Now, there is no script that will guarantee that one finds courage, but there are basic steps that could help nurture courage as highlighted below;

  • Acknowledge your fear
  • Confront it
  • Use positive self-talk
  • Get comfortable with being uncomfortable
  • Find a mentor
  • Embrace failure
  • Don’t aim for perfection

2. Lack of Patience 

There is no substitute for patience if you want to build wealth over time.  It's all about the long game in saving and investing.

In any situation you can think of, impatience is a source of weakness and fear, while patience represents substance and strength.

Patience gives you the ability to see the big picture. It enables you to make the most of today while laying the groundwork for a better tomorrow.

As a result, it is one of the most valuable equities available, and you should make every effort to obtain it. The payback will be well worth it.

Are you familiar with the rule that says it takes 10,000 hours of practice to become an expert?

Malcolm Gladwell popularized the 10,000-hour rule in his book Outliers: The Story of Success.

The 10,000-hour rule is based on the research of psychologist K. Anders Ericsson, who studied how people become experts in their fields.

Ericsson's research focused on violin students at a Berlin music academy. According to the study, the most accomplished students had put in 7,400 hours by the age of 18.

Gladwell expanded on Ericsson's findings by investigating why the majority of Canadian ice hockey players are born in the first few months of the calendar year, how Microsoft co-founder Bill Gates became so wealthy, and how the Beatles became one of the most successful musical acts in human history.

Gladwell estimates that their success can be attributed to a 10,000-hour practice time, which they achieved by extending Ericsson's study results' 7,400 hours of practice.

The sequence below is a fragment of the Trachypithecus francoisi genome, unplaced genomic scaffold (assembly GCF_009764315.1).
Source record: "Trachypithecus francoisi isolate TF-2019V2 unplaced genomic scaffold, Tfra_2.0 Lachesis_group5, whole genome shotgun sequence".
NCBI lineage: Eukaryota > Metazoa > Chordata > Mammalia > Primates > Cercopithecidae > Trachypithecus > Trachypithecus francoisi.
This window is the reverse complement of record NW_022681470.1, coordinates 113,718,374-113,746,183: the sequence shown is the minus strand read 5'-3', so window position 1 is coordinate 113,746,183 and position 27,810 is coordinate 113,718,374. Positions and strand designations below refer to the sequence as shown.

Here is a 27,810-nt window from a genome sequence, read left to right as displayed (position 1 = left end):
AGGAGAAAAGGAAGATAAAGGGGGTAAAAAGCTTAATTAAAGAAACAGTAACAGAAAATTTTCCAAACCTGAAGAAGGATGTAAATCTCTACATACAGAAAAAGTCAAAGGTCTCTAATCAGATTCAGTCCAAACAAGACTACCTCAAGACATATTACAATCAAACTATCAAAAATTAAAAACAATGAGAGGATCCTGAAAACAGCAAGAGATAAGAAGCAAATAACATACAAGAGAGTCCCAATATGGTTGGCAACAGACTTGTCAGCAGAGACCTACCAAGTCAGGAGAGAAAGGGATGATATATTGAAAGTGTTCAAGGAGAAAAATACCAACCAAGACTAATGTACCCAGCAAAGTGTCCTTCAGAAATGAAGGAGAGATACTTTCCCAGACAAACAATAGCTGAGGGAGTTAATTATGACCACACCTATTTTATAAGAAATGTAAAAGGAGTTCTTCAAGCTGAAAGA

The common theme in all these experiments was patience and practice. This can be applied in personal finance as well. Rome wasn't created in a day, and neither will your net worth.

Warren Buffett. The billionaire CEO of Berkshire Hathaway considers patience a cornerstone of his winning investment strategy.

"There is nothing wrong with getting rich slowly." Warren Buffet.

Read Also: Money Psychology: Why Is it So Hard to Save Money?

3. Lack of Discipline

Do you feel like you lack the willpower necessary to save money? You are aware that you shouldn't purchase the new item, but it is cheap and you just have to have it.

According to behavioral scientists, we don't always make the most logical decisions. Our brains' cognitive and emotional processes affect a variety of decision-making processes.

Marketing firms are aware of this and use your reactions to entice you to make purchases.

You should understand the fundamentals of behavioral psychology in order to begin learning how to manage your money with discipline and defeat these ploys.

This will benefit you in two ways;

  1. You are able to see through and identify the deceptive marketing strategies utilized against you.